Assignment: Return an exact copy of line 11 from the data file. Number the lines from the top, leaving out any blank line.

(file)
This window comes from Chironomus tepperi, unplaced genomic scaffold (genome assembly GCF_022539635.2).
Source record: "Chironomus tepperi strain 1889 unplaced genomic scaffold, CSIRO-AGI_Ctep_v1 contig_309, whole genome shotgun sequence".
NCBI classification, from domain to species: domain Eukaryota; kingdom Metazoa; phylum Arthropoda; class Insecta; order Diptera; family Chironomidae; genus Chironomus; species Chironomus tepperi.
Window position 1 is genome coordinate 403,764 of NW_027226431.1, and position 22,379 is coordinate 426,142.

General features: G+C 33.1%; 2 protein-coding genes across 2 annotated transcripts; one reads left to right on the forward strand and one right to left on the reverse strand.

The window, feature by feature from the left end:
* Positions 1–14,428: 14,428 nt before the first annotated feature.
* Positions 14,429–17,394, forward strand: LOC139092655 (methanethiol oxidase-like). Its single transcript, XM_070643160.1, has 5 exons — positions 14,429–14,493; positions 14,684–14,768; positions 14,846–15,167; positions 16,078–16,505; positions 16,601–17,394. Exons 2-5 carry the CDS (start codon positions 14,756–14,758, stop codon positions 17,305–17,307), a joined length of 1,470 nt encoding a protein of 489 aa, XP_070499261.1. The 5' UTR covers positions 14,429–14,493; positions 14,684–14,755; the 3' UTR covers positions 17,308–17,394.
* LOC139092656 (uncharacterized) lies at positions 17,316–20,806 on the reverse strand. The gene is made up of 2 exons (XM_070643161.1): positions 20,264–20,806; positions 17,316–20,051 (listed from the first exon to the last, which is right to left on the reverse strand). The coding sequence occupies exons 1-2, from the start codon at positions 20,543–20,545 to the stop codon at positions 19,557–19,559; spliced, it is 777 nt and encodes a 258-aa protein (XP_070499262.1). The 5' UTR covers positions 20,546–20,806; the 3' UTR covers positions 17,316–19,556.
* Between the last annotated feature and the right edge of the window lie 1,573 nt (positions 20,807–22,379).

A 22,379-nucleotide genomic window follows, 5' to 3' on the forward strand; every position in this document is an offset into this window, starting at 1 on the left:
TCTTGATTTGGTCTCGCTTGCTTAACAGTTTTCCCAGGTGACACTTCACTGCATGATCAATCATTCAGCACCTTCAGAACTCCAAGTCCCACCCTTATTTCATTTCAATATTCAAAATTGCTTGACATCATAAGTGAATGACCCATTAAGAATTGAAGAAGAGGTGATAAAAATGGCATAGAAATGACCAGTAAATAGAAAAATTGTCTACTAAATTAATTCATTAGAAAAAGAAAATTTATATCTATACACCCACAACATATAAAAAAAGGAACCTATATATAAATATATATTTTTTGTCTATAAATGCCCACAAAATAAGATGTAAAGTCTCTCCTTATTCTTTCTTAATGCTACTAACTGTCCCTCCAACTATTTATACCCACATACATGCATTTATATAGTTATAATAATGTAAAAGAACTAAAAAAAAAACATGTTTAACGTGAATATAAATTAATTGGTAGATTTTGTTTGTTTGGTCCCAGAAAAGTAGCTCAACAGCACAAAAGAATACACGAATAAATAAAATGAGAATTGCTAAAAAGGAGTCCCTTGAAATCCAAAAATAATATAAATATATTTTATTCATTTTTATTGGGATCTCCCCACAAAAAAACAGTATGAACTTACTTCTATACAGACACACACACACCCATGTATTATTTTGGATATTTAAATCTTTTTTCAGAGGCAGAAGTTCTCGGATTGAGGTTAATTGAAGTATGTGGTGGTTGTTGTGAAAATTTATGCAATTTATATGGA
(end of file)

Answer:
A 22,379-nucleotide genomic window follows, 5' to 3' on the forward strand; every position in this document is an offset into this window, starting at 1 on the left: